Each year on Cigar Coop, we do an annual review of the Top 12 Stories / Themes related to the cigar industry. One of the stories for 2013 revolved around the City of New York becoming the first major municipality to raise the tobacco purchase age to 21. At the time I noted a potential “domino effect” due to the fact that once New York City passed this, others would follow. It Now six years later, eleven states (at press time) have the minimum age to 21, scores of municipalities have also done so, and more are coming. There even is a proposal at the federal level to raise the tobacco purchase age. There is an organization called Tobacco 21, that is advocating and lobbying to raise the tobacco purchase age. It has the support of many anti-tobacco groups, and even people in the tobacco industry. With all of the fights the tobacco industry has going on, this pretty much is a one-sided fight – and tobacco is definitely on the short end.
We cover the premium cigar industry on Cigar Coop. If you have followed Cigar Coop or followed our podcasts, it’s very clear that Tobacco 21 is not something the premium cigar industry has wanted to touch. For the most part, the industry has been dead silent on the issue. That sort of changed last week when the International Premium Cigar and Pipe Retails (IPCPR) acknowledged the Federal Bill that proposed raising the tobacco purchase age to 21 and did not come out against it when the opportunity existed. In a press release, IPCPR commented, “IPCPR is confident that our members will continue this pattern in order to support the FDA’s mission to curb youth access to tobacco by strictly adhering to all age verification requirements and we acknowledge that a changing market naturally requires the exploration of new rules and standards.”
Many cigar enthusiasts have been perplexed by the cigar industry’s stand on this. The premium cigar industry’s position is that it has a product that is not marketed to youth, and it is not a product even aimed at age 18 to 21. Most believe the sales of premium cigars come from an older demographic. While there is tobacco usage in the 18 to 21 age range, it is not premium cigars that make up most of that usage. Since it’s a fight that for the most part does not affect their market, the premium cigar industry has distanced themselves from the fight.
One could infer that the cigarette industry stands the most to lose with the Tobacco 21 movement. However one of the biggest players in the tobacco industry is Altria. Last year, Altria came out in support of raising the tobacco purchase age to 21. Much of this was tied to e-cigarettes and vapes which have been in the crosshairs of the FDA for a while now. Altria CEO Howard Willard commented, “While we do not believe we currently have a youth issue associated with cig-alike products or their flavors, we again do not want to risk contributing to the issue. We believe in the face of current e-vapor and other youth-related concerns, now is the time to support federal legislation to raise the minimum legal age to purchase tobacco products to age 21, and set a national standard. We recognize that FDA does not have the authority to raise the minimum legal age. We will share our views with members of Congress and encourage them to consider an increase in the minimum age to 21 to purchase tobacco products to 21 as part of their tobacco-related legislative priorities.”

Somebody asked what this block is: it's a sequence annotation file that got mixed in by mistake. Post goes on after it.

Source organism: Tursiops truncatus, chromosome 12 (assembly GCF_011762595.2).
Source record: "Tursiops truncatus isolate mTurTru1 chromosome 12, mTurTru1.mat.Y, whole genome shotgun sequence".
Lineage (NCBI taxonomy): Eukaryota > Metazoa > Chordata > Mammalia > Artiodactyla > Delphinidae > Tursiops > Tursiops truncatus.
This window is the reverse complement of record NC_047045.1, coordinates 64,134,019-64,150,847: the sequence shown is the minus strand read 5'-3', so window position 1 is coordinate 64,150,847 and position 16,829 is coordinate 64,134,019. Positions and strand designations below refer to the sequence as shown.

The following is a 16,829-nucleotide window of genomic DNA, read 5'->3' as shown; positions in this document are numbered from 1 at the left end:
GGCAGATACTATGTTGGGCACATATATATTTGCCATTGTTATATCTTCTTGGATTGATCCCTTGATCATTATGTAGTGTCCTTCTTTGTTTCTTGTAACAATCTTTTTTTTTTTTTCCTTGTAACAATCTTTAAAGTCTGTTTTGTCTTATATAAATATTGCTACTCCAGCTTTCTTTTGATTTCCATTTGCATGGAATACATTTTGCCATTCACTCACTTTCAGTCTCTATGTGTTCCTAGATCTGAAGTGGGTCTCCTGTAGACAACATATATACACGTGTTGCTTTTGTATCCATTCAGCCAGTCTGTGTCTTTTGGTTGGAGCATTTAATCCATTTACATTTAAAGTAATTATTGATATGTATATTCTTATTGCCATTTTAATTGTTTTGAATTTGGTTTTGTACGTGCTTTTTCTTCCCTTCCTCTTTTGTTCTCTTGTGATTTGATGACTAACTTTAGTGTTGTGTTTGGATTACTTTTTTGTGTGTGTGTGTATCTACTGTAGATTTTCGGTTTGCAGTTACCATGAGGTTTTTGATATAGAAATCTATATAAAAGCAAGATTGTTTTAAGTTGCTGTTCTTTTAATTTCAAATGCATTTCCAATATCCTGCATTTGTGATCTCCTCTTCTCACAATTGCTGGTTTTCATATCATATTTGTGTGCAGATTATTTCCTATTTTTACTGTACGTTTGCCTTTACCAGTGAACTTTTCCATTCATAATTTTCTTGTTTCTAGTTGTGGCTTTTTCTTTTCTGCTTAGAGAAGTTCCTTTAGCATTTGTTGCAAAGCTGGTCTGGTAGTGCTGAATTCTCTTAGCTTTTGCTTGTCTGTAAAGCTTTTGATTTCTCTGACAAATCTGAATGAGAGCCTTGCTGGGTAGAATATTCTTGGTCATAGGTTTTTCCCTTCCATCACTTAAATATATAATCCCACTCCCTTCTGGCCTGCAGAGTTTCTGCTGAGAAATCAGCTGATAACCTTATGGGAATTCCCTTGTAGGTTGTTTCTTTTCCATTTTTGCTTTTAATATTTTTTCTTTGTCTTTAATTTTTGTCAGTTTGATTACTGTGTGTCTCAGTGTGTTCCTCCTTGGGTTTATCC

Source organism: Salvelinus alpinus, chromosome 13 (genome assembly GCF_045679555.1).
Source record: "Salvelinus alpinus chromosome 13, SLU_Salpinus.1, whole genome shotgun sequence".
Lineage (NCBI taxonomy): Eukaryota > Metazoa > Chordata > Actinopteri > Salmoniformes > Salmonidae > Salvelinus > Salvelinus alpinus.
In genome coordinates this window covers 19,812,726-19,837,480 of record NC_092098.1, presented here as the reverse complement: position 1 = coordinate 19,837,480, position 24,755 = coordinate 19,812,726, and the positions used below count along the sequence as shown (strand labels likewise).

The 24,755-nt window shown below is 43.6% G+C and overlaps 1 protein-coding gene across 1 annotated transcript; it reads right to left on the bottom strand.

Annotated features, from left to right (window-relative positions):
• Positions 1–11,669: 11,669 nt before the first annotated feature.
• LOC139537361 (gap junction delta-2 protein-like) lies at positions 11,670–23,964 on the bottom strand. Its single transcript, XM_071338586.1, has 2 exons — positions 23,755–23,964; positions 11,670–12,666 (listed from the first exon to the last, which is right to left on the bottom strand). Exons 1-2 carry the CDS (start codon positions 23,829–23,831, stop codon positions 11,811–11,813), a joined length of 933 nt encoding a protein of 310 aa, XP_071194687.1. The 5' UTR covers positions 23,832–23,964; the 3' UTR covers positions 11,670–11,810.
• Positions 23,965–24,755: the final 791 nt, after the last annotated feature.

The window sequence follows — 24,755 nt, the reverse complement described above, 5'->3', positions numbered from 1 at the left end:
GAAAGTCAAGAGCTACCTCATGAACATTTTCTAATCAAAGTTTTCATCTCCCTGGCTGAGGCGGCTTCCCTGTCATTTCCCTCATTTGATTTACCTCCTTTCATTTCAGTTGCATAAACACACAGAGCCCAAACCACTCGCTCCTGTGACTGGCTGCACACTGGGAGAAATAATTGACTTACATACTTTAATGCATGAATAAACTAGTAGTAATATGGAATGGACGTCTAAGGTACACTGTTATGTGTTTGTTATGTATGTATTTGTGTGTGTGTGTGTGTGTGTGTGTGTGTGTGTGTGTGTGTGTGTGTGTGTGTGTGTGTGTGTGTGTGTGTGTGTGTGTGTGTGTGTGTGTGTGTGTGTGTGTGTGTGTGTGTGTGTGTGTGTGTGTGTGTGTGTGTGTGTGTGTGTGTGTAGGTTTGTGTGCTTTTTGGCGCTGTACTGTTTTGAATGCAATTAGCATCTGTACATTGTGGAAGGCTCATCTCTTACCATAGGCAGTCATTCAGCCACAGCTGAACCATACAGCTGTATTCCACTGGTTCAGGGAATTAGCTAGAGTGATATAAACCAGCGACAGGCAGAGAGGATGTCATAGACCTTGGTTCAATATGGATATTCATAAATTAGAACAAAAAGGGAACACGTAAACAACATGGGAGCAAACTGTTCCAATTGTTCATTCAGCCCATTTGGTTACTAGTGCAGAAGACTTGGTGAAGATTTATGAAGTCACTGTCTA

It’s no surprise that after Altria’s announced its position, five states (at press time) in 2019 (Virginia, Utah, Washington, Illinois, and Delaware) have all raised the tobacco purchase age to 21. When a big player comes out supporting and lobbying in favor of Tobacco 21, it’s going to make it that much easier for such legislation to become law.
However, there is another factor. For the most part, there has not been any serious grassroots effort to combat the Tobacco 21 movement. You don’t see 18 to 21-year-old people showing up at a state legislature’s doorstep. You don’t see them reacting at the voting booth in November. While it’s easy to get upset at the premium cigar industry and Altria, this is a fight that has virtually been non-existent.
David Garofalo, a large retailer in New Hampshire, has been one vocal opponent against Tobacco 21. On his weekly “The Cigar Authority” podcast, he called out the IPCPR for not coming out against Tobacco 21. However, Garofalo has been more of an exception. Most IPCPR retail members have been radio-silent on the Tobacco 21 issue as well as the IPCPR’s recent “position” on the matter. The bottom line is there simply has not been been outcry among tobacco retailers on Tobacco 21.
It’s also not fair to blame the premium cigar industry here. Yes, the silence over the years has been very disappointing and yes, the recent “statement” by IPCPR has been even more disappointing. In the battle that tobacco has faced with the government, we have seen over and over again that giving an inch has backfired. Look no further than the smoking bans which started as segregated cigar areas and progressed to indoor cigar bans, and now to outdoor cigar bands.
The net/net: you can’t expect someone to take up a fight that most people seem uninterested in and definitely not committed to fighting. Unfortunately, this has become the easiest fight anti-tobacco has taken on.
Photo Credit: Cigar Coop